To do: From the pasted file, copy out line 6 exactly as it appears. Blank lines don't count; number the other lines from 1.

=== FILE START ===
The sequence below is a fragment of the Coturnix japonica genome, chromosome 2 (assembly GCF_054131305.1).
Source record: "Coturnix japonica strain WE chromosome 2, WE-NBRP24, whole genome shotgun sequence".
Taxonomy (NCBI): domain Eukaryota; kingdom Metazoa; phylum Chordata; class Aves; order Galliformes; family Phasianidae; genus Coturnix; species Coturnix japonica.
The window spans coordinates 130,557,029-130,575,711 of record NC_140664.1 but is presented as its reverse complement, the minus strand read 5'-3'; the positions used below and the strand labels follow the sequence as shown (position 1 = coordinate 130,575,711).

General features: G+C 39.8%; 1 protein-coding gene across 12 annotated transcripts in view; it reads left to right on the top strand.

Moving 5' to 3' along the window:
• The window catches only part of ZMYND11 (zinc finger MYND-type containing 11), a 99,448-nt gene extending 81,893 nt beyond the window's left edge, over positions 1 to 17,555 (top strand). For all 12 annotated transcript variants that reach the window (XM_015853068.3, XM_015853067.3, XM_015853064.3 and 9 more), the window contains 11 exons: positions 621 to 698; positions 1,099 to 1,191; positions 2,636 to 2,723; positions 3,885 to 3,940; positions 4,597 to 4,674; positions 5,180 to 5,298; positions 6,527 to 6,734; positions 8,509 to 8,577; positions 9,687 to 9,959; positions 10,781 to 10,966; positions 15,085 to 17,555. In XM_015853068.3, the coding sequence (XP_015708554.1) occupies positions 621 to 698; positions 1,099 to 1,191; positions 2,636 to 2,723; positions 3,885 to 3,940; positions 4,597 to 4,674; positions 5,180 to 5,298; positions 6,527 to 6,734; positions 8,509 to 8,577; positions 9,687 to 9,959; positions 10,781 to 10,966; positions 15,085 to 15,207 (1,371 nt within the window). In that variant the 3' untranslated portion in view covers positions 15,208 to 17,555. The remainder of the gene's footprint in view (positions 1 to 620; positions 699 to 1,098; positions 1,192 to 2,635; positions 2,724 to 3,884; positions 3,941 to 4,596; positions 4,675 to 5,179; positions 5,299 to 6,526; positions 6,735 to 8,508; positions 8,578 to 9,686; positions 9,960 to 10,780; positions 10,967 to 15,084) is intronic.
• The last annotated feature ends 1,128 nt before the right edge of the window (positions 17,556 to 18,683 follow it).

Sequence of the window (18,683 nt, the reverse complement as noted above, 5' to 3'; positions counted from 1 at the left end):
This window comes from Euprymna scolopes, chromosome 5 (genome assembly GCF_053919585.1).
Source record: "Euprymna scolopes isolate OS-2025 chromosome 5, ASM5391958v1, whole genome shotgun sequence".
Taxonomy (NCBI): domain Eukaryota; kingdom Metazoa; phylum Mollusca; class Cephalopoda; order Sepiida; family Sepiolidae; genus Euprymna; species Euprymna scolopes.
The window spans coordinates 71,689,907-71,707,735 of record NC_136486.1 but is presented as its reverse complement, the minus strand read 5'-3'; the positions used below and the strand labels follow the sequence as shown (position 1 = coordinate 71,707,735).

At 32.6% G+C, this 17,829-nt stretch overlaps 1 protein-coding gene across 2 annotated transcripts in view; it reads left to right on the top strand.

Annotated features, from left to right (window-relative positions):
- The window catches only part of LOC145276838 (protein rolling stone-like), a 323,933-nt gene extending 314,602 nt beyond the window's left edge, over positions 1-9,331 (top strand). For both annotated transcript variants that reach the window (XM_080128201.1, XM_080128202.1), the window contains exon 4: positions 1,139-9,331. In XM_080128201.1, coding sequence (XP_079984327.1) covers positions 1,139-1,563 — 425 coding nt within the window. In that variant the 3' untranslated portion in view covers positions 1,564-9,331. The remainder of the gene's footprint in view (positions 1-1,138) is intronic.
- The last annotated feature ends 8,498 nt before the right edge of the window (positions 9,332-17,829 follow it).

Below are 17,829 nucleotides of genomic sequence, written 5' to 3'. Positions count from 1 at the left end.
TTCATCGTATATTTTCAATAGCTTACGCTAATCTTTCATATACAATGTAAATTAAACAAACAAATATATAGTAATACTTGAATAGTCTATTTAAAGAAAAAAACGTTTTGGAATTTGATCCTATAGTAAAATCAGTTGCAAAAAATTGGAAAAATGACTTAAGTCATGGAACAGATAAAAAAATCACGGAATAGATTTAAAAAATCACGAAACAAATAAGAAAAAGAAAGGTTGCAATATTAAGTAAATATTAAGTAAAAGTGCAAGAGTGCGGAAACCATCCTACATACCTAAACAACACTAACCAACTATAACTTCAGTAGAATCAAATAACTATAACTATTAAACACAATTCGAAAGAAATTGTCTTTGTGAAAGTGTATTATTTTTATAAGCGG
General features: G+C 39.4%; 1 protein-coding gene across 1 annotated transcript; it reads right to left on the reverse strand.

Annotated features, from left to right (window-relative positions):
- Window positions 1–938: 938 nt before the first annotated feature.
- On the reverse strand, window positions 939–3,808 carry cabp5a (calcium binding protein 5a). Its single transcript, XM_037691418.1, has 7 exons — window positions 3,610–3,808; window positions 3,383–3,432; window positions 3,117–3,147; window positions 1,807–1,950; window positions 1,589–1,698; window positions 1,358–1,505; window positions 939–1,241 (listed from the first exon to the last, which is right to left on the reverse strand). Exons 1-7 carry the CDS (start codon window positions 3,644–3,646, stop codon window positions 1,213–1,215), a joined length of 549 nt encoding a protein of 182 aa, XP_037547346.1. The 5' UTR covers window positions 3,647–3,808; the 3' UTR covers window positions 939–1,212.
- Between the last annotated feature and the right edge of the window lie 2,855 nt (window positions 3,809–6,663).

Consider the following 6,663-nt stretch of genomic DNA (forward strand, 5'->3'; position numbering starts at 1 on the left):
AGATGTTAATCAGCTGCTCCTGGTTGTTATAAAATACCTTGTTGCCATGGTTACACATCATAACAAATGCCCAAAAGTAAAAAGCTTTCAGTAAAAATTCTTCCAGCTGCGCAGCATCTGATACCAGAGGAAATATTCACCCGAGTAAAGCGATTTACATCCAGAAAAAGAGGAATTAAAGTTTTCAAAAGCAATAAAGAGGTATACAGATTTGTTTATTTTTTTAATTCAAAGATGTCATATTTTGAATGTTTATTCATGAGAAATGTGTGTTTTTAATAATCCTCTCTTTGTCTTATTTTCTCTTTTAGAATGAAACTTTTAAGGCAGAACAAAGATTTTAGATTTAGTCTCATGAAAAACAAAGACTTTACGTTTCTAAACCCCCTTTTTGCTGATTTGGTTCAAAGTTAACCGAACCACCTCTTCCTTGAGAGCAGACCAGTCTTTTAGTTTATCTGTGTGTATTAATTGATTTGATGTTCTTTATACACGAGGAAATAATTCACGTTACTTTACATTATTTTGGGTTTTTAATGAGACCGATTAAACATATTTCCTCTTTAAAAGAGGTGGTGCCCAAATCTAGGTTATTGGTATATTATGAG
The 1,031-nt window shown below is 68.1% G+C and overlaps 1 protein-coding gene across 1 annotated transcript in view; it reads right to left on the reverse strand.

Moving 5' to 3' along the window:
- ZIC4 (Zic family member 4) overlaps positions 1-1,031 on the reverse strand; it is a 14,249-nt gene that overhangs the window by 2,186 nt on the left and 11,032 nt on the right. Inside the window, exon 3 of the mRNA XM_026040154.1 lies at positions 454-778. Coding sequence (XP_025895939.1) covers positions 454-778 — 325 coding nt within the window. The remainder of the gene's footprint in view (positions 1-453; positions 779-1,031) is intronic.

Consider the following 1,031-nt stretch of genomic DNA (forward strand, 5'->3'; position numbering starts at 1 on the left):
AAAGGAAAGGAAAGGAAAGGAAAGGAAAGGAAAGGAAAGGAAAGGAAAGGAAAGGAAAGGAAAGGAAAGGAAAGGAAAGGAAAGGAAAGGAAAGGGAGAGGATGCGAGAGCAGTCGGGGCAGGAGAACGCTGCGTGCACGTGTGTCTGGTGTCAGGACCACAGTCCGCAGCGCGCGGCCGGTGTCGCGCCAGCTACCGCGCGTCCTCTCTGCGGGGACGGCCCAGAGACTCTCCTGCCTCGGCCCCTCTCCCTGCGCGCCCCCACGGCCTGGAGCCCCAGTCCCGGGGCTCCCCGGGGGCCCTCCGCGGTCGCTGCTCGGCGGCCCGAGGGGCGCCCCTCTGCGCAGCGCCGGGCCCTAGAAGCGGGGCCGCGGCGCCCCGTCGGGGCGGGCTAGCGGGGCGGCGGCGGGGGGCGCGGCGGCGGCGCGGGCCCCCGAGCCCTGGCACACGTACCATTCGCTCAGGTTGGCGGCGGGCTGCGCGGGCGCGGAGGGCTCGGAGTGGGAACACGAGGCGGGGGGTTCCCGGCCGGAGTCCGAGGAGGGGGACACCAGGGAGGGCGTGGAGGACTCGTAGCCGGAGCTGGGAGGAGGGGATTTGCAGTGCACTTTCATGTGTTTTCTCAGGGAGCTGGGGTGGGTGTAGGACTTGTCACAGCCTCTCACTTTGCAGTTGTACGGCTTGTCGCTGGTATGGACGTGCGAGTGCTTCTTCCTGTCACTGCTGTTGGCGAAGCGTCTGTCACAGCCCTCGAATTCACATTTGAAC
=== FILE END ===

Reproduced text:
Moving 5' to 3' along the window: